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83 posts in CIG Science

CIG involved in new NSF-funded flood and landslide risk research

A team of University of Washington researchers, including the Climate Impacts Group’s Guillaume Mauger, recently started a new four year project aimed at improving our ability to forecast floods and to better understand the role of sediments in increasing flood risk. The funding is part of the U.S. National Science Foundation’s Prediction of and Resilience Against Extreme Events (PREEVENTS) program, which recently awarded 15 new grants totaling $18.7 million.

Read the full press release here

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New CIG Report: Integrating Climate Resilience in Flood Risk Management

Sea level rise, more extreme rainfall, and melting snowpack. These are just a few of the reasons why we want to be sure to have climate-smart flood risk management across the Northwest—now and in the future.

CIG researcher Guillaume Mauger and recent UW graduate Haley Kennard (now at the Makah Tribe’s Office of Marine Affairs)  recently embarked on a project to understand what is needed to help agencies plan for changing flood risk. Working with the Washington State Silver Jackets team—an interagency group that includes FEMA, the Army Corps, and several state and federal agencies charged with managing flood risk—they developed a work plan for making our state more resilient to flooding.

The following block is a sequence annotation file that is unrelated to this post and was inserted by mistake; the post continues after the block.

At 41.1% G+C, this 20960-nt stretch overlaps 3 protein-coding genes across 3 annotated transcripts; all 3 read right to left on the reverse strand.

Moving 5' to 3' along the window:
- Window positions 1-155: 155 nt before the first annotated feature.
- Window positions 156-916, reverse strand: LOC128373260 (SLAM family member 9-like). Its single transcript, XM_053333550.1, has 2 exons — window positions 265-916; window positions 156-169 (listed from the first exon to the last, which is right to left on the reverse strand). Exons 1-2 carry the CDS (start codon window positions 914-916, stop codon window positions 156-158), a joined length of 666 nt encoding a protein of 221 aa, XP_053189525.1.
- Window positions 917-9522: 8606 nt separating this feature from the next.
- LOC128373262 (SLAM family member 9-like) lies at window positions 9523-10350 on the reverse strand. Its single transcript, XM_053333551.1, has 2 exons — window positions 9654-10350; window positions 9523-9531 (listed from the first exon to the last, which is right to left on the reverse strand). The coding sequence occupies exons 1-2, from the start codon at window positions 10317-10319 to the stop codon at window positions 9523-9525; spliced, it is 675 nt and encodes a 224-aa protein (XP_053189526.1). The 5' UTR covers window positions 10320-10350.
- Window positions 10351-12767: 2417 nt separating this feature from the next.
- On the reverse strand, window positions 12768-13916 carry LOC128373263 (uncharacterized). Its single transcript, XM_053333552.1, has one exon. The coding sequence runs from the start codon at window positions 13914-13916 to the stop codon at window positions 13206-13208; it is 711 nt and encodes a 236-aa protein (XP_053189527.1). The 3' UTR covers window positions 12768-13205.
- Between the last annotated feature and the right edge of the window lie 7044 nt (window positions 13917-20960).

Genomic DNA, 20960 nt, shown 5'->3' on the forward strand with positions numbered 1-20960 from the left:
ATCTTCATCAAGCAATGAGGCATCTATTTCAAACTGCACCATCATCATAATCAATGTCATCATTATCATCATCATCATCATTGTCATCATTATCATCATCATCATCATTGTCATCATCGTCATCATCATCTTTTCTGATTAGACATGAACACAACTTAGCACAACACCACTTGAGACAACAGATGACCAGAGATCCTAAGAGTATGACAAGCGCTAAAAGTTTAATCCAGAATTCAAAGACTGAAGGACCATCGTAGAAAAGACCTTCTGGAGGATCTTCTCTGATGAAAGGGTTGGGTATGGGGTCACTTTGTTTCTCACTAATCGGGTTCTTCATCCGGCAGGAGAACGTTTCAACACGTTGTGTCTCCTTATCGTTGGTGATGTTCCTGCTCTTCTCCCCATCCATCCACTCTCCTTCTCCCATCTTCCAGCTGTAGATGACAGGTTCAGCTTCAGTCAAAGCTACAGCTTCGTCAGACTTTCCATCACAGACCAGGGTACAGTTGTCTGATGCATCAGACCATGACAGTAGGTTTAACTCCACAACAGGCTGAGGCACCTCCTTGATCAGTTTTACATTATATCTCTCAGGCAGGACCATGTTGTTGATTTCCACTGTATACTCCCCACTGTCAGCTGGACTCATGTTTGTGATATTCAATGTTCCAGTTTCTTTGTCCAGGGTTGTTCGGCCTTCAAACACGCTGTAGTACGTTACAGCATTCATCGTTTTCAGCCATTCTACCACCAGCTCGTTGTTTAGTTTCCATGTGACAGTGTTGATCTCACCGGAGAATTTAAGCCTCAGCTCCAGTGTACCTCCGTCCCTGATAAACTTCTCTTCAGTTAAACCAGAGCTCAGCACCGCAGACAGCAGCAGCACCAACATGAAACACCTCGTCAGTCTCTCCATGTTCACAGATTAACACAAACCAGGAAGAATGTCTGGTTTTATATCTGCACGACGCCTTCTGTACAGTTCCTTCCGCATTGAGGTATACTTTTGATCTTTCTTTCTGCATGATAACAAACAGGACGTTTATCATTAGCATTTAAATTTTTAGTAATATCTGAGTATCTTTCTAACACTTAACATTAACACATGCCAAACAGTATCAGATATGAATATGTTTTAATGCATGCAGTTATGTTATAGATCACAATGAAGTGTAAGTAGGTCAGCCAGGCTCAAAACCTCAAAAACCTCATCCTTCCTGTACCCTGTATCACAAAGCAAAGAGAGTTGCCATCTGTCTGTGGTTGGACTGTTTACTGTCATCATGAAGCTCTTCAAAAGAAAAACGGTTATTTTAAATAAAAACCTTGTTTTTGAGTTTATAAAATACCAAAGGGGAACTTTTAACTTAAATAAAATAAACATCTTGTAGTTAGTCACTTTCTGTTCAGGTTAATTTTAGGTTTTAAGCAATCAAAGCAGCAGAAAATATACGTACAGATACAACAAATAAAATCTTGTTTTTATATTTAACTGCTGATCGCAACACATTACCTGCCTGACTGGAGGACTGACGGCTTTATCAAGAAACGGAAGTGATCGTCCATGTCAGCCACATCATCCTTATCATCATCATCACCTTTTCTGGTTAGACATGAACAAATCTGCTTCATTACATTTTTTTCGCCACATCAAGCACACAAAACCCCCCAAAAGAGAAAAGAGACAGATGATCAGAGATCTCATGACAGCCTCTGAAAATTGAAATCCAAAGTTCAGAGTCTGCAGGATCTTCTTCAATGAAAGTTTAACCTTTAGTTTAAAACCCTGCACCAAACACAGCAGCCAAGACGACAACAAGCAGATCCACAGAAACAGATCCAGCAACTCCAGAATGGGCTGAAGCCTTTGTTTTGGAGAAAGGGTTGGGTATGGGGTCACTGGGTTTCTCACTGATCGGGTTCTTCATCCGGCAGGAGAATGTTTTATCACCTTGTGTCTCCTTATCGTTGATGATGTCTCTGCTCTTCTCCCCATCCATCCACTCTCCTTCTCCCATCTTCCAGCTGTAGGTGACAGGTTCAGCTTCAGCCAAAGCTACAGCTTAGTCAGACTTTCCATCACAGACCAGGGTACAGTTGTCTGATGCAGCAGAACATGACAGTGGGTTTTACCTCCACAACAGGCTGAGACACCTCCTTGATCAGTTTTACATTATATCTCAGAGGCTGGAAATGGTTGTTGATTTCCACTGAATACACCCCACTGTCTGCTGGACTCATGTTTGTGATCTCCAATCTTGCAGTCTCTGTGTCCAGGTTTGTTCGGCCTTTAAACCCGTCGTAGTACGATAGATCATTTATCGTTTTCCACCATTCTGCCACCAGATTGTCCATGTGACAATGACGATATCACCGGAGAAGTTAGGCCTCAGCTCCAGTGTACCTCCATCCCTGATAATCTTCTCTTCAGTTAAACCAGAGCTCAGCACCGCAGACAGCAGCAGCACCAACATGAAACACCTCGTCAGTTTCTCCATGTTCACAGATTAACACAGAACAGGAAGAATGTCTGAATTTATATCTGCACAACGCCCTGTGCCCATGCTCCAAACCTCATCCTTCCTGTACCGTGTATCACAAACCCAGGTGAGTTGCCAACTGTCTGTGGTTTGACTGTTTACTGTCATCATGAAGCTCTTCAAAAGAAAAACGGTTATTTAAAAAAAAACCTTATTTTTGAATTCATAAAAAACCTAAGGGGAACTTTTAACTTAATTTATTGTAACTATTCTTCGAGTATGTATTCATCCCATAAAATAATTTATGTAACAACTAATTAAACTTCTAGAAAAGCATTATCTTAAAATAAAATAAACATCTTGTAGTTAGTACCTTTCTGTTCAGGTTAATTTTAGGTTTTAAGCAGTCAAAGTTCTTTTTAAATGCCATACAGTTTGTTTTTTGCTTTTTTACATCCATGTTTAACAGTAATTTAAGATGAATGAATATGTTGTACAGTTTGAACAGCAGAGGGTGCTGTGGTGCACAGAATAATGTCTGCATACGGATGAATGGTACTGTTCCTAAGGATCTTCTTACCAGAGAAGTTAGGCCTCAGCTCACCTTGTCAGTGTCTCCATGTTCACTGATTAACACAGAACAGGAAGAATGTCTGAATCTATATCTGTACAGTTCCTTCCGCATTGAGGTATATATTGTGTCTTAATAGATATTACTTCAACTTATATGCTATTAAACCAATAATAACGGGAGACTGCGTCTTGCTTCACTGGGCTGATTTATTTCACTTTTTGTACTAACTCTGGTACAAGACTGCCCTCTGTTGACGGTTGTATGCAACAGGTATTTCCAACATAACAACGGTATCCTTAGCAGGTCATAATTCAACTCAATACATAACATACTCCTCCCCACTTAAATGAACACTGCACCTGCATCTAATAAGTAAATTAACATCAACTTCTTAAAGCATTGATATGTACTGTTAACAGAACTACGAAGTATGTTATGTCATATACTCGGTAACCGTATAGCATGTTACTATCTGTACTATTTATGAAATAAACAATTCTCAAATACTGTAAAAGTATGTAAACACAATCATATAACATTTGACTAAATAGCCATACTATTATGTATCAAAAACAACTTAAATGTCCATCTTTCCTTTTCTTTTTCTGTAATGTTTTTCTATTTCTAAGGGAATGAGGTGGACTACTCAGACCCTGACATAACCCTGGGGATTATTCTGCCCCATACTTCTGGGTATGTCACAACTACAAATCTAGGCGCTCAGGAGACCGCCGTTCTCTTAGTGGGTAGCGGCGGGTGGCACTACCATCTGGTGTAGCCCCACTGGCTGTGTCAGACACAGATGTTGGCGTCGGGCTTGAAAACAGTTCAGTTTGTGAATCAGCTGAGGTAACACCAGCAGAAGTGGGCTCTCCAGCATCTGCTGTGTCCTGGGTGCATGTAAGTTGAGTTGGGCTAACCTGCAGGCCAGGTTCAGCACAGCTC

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Shrubs, grasses planted through federal program crucial for sage grouse survival in Eastern Washington

A new study by University of Washington Climate Impacts Group, state and federal researchers analyzed sage grouse in Eastern Washington and showed a surprisingly large benefit from a federal program that subsidizes farmers to plant year-round grasses and native shrubs instead of crops. Although the program was adopted for many different reasons, the study finds it is probably the reason that sage grouse still live in portions of Washington’s Columbia Basin.

“Without these lands, our models predict that we would lose about two thirds of the species’ habitat, and that the sage grouse would go extinct in two of three subpopulations,” said first author Andrew Shirk, a research scientist with the UW’s Climate Impacts Group. 

Read more at UW Today
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